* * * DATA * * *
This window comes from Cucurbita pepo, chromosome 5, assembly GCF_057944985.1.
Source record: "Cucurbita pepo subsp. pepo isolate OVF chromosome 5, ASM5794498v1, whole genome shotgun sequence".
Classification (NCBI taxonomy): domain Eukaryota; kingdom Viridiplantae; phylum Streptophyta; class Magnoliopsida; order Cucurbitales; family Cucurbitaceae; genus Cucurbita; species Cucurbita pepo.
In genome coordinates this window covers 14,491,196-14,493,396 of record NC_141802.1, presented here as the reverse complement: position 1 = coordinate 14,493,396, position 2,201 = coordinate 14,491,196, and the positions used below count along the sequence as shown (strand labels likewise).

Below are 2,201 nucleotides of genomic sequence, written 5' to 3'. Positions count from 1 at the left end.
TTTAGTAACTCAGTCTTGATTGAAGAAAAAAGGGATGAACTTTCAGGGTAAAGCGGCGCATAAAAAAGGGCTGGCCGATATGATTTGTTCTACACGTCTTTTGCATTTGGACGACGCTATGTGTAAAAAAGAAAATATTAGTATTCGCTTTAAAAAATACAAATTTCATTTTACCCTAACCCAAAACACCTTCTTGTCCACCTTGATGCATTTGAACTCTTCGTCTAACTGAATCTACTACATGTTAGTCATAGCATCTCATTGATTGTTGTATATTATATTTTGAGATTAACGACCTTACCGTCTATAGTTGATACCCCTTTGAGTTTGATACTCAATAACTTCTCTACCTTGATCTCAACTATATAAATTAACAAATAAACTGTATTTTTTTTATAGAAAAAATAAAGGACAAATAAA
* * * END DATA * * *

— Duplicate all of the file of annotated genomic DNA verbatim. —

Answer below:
This window comes from Cucurbita pepo, chromosome 5, assembly GCF_057944985.1.
Source record: "Cucurbita pepo subsp. pepo isolate OVF chromosome 5, ASM5794498v1, whole genome shotgun sequence".
Classification (NCBI taxonomy): domain Eukaryota; kingdom Viridiplantae; phylum Streptophyta; class Magnoliopsida; order Cucurbitales; family Cucurbitaceae; genus Cucurbita; species Cucurbita pepo.
In genome coordinates this window covers 14,491,196-14,493,396 of record NC_141802.1, presented here as the reverse complement: position 1 = coordinate 14,493,396, position 2,201 = coordinate 14,491,196, and the positions used below count along the sequence as shown (strand labels likewise).

Below are 2,201 nucleotides of genomic sequence, written 5' to 3'. Positions count from 1 at the left end.
TTTAGTAACTCAGTCTTGATTGAAGAAAAAAGGGATGAACTTTCAGGGTAAAGCGGCGCATAAAAAAGGGCTGGCCGATATGATTTGTTCTACACGTCTTTTGCATTTGGACGACGCTATGTGTAAAAAAGAAAATATTAGTATTCGCTTTAAAAAATACAAATTTCATTTTACCCTAACCCAAAACACCTTCTTGTCCACCTTGATGCATTTGAACTCTTCGTCTAACTGAATCTACTACATGTTAGTCATAGCATCTCATTGATTGTTGTATATTATATTTTGAGATTAACGACCTTACCGTCTATAGTTGATACCCCTTTGAGTTTGATACTCAATAACTTCTCTACCTTGATCTCAACTATATAAATTAACAAATAAACTGTATTTTTTTTATAGAAAAAATAAAGGACAAATAAA